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An Afterlife For California’s Offshore Oil Rigs?

Evening Edition

Above: For many Californians, offshore oil rigs are a total eyesore, ugly and lifeless. But some marine scientists say our view might change if we could see below the water's surface. Vibrant ecosystems cling to many of these rigs. And all that life complicates the question of what to do with offshore rigs after their oil wells run dry. KPBS science reporter David Wagner dives into the debate.

Looking off the pier at the Scripps Institution of Oceanography, the horizon is crystal clear. San Diego is lucky to have such an unblemished view of the Pacific Ocean. In other parts of California, looking out to sea often means looking at offshore oil rigs.

Aired 7/29/14 on KPBS News.

They look ugly and lifeless from the shore. But beneath the water's surface, offshore oil rigs in California harbor rich ecosystems that some people want to want to preserve.

For many Californians, offshore oil rigs are a total eyesore, ugly and lifeless. But some marine scientists say our view might change if we could see below the water's surface. Vibrant ecosystems cling to many of these rigs. And all that life complicates the question of what to do with offshore oil rigs that are no longer productive.

Two offshore oil rigs loom off the coast of Huntington Beach, July 20, 2014.

"A lot of people would love to see these things gone," said Emily Callahan, who recently got her masters in marine biodiversity and conservation from Scripps. "They just want to see clear blue ocean."

Callahan's masters project was all about these offshore rigs. Or more specifically, the marine life they foster.

"Life finds a way to flourish in any environment," Callahan said. "You put something in the ocean, things are bound to take shelter there."

Callahan teamed up with another recent Scripps grad, Amber Jackson, to explore a seemingly simple question: What should happen to California's offshore rigs once their wells run dry? Should they be completely dismantled and hauled ashore? Or should they just… stay there?

The second option is called a "rigs-to-reef" program. Callahan explains: "Essentially what they do is they take off the upper portion of the rig, they remove it, and transplant it somewhere else in the ocean, or they might leave it next to the rig."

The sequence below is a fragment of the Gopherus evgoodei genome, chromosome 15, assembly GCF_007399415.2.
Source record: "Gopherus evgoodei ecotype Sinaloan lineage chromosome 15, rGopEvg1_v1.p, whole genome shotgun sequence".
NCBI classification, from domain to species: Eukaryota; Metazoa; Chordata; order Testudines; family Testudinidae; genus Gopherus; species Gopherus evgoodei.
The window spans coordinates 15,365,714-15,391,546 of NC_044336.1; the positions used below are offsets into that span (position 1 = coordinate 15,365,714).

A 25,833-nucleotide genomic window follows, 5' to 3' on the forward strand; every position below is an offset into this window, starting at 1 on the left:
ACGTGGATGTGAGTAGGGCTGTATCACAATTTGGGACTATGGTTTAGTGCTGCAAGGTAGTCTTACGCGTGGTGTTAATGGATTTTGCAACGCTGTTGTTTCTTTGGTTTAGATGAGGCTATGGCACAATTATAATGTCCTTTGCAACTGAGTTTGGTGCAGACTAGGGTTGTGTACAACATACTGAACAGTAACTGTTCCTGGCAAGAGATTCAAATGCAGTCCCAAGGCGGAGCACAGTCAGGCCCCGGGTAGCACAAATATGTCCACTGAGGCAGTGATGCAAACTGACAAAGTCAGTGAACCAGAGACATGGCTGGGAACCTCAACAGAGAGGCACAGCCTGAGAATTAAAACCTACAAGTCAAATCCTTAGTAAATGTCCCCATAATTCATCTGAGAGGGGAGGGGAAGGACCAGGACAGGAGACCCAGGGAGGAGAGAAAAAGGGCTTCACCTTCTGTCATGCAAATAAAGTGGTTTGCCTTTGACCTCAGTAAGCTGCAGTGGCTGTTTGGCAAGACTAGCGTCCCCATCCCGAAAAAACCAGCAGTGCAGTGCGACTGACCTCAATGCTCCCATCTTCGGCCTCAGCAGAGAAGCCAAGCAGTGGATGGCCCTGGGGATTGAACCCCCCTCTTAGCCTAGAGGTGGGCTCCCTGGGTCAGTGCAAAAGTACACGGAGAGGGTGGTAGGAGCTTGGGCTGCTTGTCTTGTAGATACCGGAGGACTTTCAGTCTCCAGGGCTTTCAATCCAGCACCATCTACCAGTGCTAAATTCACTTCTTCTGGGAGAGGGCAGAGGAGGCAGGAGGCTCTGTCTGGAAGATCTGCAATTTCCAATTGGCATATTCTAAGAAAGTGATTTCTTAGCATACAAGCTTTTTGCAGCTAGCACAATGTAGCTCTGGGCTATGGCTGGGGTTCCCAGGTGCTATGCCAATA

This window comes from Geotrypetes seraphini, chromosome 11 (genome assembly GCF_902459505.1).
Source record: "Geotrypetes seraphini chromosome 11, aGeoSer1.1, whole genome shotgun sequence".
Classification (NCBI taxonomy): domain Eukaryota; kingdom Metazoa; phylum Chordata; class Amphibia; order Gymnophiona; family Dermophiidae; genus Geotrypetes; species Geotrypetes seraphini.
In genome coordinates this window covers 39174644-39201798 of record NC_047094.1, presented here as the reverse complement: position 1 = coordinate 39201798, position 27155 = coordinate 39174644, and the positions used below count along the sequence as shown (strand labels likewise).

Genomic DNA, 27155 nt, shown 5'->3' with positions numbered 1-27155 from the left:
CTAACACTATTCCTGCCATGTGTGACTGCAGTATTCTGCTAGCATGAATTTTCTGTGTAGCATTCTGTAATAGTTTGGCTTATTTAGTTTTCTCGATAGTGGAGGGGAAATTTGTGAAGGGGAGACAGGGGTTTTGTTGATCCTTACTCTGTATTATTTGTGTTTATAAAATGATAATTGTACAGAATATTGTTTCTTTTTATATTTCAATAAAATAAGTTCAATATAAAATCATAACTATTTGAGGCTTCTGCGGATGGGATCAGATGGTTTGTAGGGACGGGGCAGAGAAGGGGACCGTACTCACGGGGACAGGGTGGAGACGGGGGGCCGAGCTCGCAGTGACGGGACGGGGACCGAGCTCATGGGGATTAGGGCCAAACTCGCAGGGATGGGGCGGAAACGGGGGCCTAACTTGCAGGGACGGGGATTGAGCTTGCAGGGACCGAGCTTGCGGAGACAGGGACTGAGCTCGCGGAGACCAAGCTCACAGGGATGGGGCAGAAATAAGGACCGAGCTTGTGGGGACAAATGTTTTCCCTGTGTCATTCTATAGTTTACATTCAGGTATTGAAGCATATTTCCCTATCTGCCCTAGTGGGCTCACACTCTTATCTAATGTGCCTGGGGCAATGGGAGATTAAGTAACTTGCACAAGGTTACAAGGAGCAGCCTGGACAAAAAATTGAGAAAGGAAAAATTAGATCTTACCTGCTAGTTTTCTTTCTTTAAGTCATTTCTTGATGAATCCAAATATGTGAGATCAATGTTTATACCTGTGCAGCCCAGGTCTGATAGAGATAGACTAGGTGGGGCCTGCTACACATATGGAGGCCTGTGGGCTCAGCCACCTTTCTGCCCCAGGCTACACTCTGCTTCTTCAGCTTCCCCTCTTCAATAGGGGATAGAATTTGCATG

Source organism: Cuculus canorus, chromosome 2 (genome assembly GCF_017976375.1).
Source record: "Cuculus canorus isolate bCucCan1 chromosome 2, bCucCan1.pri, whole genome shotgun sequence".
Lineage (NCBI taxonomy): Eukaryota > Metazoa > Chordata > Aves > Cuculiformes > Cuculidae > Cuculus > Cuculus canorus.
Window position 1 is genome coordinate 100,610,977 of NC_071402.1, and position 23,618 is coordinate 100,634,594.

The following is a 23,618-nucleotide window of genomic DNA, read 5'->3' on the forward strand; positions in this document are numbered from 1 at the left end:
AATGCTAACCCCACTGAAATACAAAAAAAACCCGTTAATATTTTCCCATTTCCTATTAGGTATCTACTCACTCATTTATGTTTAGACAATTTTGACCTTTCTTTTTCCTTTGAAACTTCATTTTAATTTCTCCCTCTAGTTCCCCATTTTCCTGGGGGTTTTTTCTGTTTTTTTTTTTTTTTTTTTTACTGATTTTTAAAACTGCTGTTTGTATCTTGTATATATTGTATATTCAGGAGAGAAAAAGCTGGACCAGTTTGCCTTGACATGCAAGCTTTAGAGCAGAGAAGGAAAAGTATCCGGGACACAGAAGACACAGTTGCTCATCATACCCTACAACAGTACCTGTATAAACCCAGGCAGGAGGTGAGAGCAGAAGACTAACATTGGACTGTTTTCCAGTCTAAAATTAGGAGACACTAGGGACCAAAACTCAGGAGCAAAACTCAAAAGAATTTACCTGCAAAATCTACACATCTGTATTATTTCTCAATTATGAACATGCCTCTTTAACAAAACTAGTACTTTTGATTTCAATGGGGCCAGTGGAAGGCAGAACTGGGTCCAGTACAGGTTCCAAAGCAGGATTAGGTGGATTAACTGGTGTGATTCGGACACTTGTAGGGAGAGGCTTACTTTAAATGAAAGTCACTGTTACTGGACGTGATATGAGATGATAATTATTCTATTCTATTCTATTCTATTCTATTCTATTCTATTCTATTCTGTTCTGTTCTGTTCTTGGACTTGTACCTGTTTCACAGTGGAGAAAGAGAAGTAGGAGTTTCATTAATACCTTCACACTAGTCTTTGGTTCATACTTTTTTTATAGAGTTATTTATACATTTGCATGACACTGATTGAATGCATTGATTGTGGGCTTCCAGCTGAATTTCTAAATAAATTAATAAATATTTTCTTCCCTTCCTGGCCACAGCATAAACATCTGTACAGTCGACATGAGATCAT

The idea is to chop off the platform but leave the underwater scaffolding in place to conserve all the fish and invertebrates gathered there — to transform these oil-drilling machines into long-term artificial reefs.

"They've been doing this in the Gulf of Mexico for about 40 years now," said Callahan. "They're hoping to bring the same kind of program, with different rules and regulations, to California."

To determine whether this approach is worth pursuing here, Callahan and Jackson wanted to see if life is actually thriving on California rigs. They're both certified scuba divers, so as part of their research, they suited up and explored rigs off the coast of Santa Barbara and Huntington Beach.

"Every beam and crossbeam is covered in electric pink anemones, brittle stars, mussels, scallops the size of tennis balls," said Jackson, describing what they saw on these dives in vivid detail.

"The beams are so covered in life, they look almost like fluffy. I'm trying to think of a better word to say that, but really, they look almost fluffy. On top of that you have schools of fish — garibaldi, señoritas, blacksmith — all schooling around these platforms."

Video

Diving Platform Gina

Above: Platform Gina lies four miles off the coast of Santa Barbara.

The two explorers talked to scientists, fishermen, oil company representatives and environmentalists. They mined the scientific literature on artificial reefs. They studied how similar programs worked in the Gulf of Mexico. Then they reached their verdict.

"We've come to the conclusion that this would be a successful and beneficial program when implemented in California," said Jackson.

But Linda Krop, chief counsel at the Environmental Defense Center in Santa Barbara, disagrees.

"It's just an opportunity for the oil companies to renege on their commitments to clean up these sites when they were first allowed to install the platforms," she said.

Krop opposes rigs-to-reef in California because she worries it could lead to long-term pollution, disrupt commercial fishing activity and endanger those passing over the remaining structures.

She also doesn't think the state of California should have to take responsibility for the reefs after the oil companies finish decommissioning their rigs.

"We want to make sure there's complete clean-up," said Krop. "And the only way that's going to happen is if the platforms are removed."

Proponents of rigs-to-reef contend it's a safe and environmentally-friendly process, but they also say they're sensitive to such concerns. Especially the concern that they're letting oil companies off too easily. After all, some of those companies caused many of the worst environmental disasters in history.

"No one wants to see the oil companies win, especially when they've been responsible for Santa Barbara, 1969," said Callahan.

But she argues tearing out rigs is itself harmful. It's a carbon-intensive process that destroys ecosystems decades in the making. Plus, she notes that under California's 2010 rigs-to-reef law, half of the money oil companies save would have to go back to the state for science and conservation efforts.

"They do save a lot of money," Callahan admitted. "But a lot of money goes towards good, and that's what's important to focus on."

California is currently home to 27 offshore rigs. Many are scheduled for decommissioning in the next five to 10 years. So far, none have been approved for conversion under California's rigs-to-reefs program.

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